Reasons for performing study: Limited information exists about the physiological training-induced changes in electrolyte balance of horses competing in long distance endurance races.
Objectives: To determine the effects of endurance training and racing on hydration and electrolyte balance in horses.
Methods: Blood and urine were sampled at rest in 8 endurance horses before training and after two 11 week training periods (T1 and T2). Each training was followed by a 120 km endurance ride and horses were sampled before, during and 2 h after the rides. Blood was analysed for packed cell volume (PCV), total protein (TP), urea, creatinine and electrolyte concentrations. Urine was analysed for pH, specific gravity, creatinine and electrolyte concentrations, which allowed calculation of fractional excretion of electrolytes (FE). Changes associated with training and with the rides were assessed using a Student paired t test (P≤0.05).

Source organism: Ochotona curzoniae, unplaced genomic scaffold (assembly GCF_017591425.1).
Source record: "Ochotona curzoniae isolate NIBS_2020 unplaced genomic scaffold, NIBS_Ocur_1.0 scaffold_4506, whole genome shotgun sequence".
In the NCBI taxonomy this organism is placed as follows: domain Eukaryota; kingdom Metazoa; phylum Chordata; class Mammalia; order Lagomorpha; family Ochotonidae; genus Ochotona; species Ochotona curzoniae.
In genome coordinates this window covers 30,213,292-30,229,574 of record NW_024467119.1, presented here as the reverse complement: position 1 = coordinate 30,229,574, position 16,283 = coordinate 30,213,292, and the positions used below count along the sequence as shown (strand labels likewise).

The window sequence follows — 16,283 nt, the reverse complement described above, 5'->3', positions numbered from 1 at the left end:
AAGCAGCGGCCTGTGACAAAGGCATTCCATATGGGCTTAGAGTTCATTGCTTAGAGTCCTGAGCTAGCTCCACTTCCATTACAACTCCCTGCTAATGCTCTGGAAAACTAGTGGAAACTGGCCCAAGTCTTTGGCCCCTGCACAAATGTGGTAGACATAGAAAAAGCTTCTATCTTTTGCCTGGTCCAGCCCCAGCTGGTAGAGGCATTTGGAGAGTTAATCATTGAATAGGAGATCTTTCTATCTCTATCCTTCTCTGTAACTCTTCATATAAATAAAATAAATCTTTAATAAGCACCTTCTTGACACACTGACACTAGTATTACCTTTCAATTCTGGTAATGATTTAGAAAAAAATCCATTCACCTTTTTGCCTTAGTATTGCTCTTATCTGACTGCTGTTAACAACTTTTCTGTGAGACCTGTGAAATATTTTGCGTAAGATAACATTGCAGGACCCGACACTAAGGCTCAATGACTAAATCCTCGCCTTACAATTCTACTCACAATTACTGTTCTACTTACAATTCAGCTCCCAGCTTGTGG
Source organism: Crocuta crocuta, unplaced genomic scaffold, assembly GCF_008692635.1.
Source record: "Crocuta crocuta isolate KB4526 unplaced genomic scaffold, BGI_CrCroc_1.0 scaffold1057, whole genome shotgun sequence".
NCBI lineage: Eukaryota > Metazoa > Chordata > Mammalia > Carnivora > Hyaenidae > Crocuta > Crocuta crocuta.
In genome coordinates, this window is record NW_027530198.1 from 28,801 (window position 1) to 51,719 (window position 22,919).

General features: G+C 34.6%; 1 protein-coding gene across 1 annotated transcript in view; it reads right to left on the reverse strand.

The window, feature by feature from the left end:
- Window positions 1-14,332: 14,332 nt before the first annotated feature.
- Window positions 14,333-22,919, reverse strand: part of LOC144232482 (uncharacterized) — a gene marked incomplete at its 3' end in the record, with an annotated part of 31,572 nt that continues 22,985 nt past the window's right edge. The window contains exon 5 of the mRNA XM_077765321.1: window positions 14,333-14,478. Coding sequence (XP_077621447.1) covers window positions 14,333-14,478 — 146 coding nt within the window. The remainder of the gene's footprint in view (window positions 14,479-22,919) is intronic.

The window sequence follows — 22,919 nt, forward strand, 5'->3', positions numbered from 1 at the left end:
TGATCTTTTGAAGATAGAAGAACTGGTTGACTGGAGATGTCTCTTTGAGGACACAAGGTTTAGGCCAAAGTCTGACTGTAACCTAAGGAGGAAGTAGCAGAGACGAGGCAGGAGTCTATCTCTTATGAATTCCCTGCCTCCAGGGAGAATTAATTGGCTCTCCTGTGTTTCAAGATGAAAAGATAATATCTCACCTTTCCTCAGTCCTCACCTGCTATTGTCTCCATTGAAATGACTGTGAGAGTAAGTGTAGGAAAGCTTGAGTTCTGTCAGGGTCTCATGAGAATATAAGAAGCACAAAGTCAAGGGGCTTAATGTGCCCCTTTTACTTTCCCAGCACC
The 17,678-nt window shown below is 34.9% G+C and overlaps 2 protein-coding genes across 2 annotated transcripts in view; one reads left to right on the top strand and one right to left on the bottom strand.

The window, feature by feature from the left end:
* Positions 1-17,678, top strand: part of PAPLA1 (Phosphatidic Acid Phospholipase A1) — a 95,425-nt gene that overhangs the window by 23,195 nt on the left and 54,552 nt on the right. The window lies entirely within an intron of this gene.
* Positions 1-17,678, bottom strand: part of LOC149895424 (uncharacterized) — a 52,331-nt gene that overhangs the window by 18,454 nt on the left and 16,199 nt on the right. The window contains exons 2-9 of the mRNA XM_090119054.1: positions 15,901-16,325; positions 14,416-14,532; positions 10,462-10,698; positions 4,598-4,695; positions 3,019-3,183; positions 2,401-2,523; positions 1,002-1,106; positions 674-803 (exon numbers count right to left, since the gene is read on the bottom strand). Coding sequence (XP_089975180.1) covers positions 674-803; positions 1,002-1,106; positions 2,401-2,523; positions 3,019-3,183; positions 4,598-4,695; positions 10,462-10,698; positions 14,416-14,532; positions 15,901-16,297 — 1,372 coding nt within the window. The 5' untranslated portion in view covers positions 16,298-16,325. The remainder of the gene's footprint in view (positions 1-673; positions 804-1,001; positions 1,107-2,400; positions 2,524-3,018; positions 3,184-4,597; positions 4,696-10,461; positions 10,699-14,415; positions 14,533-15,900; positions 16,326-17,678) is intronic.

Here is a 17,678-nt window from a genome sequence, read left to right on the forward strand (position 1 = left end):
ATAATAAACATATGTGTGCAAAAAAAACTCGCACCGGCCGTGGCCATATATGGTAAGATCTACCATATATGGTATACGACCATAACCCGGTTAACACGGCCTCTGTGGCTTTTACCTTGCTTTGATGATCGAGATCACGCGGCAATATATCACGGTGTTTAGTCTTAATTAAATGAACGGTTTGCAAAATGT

Results: Plasma TP, urea, creatinine and sodium concentrations increased during T1 and PCV decreased significantly during T2. FECl increased during T1 then decreased. FEK increased significantly during both training periods. Other blood and urine parameters did not show remarkable changes with training. PCV, plasma TP, urea, creatinine and total Ca concentrations increased and plasma Na+ and Cl- concentrations decreased during both rides. Urine concentrations of Na+, K+ and Cl-, FENa and FECl decreased during the rides while urinary creatinine increased. FEK increased during the first part of the rides then decreased.
Conclusions: These data contribute to the understanding of changes associated with training and prolonged endurance exercise.